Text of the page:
More than half-a-million vehicles have been tagged for global recall by Chrysler and Honda, saying defective parts must be replaced or repaired to avert the occurrence of accidents or fire, reports said.
Honda has announced over the weekend that some 489,000 mid-sized CRVs that were rolled out from 2002 to 2006 need to be returned by their owners so repairs can be made on the master power switch located on the driver's side door.
Reported incidents in the United States and the United Kingdom have indicated that water seeping through an open window on that particular door could cause the whole component to overheat during operation and eventually ignite a fire, the Japanese carmaker said.
A protective plate will be installed inside the switch to keep liquid from penetrating the switch box beneath the control panel on the door, Honda said, adding that repair works will commence November, at least in U.S. territory.
The Associated Press (AP) reported on Sunday that 268,000 CRVs have been identified by Honda as likely requiring the switch modification while another 220,000 units in Europe will be subjected to the same repair procedure.
Another 98 units of the same SUV models were traced to have been sold in Africa, Honda said, explaining too that the affected vehicles were manufactured by Honda's car assembly plant in UK.
Pending the repairs needed by the CRVs, the U.S. National Highway Traffic Safety Administration (NHTSA) has advised vehicle owners to temporarily park their vehicles outside of the garage or any structures and objects that could easily catch fire.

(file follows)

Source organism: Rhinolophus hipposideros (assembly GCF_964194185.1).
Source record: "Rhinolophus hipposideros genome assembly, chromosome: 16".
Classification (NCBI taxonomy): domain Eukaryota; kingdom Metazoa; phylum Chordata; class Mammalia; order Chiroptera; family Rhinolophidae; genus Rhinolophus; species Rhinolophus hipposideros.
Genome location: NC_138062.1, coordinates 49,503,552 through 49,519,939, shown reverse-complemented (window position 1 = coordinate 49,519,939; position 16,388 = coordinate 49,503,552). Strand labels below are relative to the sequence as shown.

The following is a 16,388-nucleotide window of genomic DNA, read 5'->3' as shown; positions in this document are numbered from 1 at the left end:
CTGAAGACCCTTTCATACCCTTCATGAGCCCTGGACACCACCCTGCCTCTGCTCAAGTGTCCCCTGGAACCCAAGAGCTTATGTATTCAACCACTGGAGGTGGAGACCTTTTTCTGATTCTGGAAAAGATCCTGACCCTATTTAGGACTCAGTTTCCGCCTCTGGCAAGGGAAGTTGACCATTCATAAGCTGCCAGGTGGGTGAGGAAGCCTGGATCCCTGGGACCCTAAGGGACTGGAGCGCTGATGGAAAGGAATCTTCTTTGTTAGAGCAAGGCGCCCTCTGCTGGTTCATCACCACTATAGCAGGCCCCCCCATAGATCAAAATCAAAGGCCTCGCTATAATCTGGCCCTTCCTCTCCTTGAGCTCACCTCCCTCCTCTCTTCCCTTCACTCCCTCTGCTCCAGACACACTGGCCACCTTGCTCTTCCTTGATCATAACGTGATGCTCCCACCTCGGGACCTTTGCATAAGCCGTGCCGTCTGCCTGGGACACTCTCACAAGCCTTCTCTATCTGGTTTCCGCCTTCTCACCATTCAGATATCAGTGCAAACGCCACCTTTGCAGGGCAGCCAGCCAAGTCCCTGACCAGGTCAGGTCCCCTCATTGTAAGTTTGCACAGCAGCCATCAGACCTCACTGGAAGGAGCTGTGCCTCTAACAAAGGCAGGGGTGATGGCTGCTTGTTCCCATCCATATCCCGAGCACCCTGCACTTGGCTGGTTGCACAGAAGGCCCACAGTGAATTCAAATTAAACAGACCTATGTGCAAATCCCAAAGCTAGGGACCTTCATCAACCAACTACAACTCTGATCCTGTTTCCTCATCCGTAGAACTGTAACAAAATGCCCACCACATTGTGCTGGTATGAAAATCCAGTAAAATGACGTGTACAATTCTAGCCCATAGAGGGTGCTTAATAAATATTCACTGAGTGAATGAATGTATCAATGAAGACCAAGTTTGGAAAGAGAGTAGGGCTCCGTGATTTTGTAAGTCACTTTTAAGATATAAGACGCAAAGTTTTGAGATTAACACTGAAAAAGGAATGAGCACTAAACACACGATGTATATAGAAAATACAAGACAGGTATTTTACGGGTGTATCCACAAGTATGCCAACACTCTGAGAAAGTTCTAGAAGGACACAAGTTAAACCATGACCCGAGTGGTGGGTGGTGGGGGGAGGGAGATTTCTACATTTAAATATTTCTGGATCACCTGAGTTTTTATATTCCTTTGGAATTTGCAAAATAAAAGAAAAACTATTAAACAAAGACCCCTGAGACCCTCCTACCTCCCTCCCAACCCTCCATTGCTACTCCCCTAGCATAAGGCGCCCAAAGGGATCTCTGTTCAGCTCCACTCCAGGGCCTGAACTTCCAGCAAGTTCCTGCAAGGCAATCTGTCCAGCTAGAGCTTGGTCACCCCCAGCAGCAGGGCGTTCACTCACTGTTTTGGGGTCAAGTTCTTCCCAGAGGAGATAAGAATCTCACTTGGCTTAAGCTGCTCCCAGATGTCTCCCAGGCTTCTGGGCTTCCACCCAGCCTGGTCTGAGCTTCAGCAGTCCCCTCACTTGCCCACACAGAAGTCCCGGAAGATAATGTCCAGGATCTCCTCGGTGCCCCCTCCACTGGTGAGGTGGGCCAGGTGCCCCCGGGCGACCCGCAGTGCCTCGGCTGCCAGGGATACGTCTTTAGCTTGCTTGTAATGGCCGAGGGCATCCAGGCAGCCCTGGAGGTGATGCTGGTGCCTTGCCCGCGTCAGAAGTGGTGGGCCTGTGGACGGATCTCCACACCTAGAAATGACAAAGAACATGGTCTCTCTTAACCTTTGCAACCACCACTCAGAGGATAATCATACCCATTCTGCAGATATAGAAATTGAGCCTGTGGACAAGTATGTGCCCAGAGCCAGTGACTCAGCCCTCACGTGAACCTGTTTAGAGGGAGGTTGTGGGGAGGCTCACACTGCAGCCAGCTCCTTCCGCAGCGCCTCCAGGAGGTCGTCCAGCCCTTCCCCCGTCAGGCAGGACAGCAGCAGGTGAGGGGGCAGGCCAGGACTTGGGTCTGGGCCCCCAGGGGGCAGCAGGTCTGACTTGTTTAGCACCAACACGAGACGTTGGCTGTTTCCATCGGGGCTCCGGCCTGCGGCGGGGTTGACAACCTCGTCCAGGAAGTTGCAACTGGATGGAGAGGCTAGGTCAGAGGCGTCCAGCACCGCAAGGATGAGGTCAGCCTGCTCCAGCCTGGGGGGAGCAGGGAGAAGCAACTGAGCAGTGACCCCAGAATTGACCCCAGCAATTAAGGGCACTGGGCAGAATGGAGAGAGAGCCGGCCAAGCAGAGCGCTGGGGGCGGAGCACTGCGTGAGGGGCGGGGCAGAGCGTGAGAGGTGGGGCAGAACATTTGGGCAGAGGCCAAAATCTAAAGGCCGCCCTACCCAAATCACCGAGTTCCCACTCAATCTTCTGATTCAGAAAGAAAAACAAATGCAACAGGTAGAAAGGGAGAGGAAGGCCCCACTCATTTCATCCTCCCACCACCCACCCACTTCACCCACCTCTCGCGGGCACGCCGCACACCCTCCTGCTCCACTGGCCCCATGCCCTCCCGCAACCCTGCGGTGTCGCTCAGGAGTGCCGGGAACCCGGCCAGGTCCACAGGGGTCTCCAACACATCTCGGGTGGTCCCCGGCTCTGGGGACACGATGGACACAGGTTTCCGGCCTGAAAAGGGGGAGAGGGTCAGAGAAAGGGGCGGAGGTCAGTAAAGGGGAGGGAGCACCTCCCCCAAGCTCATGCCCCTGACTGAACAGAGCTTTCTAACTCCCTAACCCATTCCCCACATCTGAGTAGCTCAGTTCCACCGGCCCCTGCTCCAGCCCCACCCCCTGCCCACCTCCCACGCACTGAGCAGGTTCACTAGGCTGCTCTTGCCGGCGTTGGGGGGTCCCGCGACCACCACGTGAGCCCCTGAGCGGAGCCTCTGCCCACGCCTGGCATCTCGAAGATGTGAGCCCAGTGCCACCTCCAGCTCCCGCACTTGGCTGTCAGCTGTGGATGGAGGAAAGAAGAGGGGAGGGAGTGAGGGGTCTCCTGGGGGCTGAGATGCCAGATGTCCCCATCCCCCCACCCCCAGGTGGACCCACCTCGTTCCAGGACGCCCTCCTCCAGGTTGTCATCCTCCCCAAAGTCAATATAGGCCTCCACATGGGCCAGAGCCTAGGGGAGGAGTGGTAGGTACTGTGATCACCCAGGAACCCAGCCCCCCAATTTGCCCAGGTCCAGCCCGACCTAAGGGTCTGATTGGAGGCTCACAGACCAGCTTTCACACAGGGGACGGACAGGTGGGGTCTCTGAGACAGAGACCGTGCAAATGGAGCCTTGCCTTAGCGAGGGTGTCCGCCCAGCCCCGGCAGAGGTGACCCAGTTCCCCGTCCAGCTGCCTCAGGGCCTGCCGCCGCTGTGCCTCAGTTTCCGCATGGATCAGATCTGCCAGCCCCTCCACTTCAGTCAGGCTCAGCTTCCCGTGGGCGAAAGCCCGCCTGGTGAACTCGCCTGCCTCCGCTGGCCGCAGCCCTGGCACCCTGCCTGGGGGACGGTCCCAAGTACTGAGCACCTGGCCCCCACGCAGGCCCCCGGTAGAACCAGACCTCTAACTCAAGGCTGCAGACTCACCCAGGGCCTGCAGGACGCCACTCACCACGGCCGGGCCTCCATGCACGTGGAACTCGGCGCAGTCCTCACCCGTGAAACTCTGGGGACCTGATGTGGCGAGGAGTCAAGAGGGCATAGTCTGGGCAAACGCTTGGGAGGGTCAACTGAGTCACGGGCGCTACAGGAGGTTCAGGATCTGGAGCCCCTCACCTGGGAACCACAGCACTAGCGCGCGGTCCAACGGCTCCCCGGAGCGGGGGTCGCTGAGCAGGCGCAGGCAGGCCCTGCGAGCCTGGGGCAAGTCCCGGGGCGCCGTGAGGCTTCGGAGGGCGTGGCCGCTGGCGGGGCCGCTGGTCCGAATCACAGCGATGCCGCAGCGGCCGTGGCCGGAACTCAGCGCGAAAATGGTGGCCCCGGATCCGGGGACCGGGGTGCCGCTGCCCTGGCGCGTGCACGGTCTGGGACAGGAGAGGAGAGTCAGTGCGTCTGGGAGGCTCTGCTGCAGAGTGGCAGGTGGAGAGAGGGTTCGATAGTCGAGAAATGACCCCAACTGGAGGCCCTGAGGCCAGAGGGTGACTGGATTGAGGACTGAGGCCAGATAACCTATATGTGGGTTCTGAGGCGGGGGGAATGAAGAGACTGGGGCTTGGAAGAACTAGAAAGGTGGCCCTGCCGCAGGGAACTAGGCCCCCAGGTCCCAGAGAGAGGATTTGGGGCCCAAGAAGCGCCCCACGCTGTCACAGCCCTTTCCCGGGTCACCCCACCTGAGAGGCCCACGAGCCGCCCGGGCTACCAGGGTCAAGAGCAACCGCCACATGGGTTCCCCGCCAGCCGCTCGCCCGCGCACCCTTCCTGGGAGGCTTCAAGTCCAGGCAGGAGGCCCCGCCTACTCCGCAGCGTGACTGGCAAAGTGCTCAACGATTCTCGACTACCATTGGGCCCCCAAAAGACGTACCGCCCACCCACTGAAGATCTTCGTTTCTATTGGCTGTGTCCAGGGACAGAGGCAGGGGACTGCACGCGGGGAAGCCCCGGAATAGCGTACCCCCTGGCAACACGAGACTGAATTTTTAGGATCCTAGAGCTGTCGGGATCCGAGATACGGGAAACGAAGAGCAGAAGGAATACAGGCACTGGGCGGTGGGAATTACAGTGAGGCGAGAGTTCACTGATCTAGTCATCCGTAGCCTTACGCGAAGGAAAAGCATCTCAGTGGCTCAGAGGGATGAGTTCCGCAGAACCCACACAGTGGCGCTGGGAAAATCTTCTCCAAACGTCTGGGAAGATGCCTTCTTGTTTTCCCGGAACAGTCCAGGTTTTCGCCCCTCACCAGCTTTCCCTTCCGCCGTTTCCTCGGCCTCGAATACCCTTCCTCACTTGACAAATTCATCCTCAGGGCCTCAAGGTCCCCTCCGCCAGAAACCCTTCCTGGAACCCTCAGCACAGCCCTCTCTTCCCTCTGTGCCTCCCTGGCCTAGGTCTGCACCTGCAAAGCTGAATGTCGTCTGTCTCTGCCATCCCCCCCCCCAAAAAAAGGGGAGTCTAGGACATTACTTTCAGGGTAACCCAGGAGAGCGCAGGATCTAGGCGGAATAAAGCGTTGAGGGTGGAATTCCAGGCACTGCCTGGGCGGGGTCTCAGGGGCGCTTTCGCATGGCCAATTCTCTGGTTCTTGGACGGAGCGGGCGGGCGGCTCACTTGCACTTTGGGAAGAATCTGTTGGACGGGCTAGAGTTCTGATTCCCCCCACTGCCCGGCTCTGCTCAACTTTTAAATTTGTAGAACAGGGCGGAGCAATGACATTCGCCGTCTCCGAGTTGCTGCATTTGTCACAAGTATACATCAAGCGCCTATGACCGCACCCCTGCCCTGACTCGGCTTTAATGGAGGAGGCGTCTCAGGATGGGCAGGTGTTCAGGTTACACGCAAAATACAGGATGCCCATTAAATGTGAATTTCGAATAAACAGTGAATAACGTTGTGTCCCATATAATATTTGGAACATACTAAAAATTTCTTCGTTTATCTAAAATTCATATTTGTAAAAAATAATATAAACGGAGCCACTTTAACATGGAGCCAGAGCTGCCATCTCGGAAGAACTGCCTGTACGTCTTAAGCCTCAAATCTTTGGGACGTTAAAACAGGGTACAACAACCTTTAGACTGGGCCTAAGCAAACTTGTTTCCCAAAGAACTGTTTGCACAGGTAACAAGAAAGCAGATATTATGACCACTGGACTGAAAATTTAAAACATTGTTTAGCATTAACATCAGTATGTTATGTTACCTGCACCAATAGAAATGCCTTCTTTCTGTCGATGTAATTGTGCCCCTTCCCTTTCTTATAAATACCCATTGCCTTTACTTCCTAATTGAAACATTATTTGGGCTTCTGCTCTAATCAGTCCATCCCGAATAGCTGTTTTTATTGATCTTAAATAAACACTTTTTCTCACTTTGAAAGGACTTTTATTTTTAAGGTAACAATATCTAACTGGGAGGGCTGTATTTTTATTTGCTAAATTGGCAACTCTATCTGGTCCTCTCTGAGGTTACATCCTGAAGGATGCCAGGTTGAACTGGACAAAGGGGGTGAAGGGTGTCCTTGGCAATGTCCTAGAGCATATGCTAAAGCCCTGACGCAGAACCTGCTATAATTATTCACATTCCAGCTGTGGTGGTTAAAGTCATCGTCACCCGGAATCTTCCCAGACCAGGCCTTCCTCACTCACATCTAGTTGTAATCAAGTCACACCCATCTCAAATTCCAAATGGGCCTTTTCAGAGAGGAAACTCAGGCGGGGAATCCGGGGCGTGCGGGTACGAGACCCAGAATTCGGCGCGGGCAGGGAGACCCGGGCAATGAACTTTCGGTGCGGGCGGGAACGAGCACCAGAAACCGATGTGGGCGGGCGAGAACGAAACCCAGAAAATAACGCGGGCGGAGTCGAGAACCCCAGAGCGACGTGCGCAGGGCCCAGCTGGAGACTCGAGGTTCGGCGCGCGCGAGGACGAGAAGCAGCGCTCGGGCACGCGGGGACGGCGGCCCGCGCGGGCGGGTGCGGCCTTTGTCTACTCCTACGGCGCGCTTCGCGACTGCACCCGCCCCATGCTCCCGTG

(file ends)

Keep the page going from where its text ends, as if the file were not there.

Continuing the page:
Honda has admitted that even when not running, a fire on the switch panel could start.
Meanwhile, Chrysler said certain models of Dakota and Ram pick up trucks in the United States need to be submitted for inspection by their owners to check on possible problem on the vehicles' rear axles.
"A rear axle pinion nut in the affected trucks may loosen due to a lack of adhesive normally used to keep the nuts in place. If the nut loosens, the axle can suddenly lock and cause a loss of control that could lead to a crash," The Wall Street Journal reported on Sunday.
Some 44,300 trucks were pinpointed by the U.S. carmaker as needing the repair, most of which were manufactured from 2009 through 2010.
As in previous recall incidents, repairs to be made by both Chrysler and Honda on the affected vehicles will be free of charge, the two companies said.
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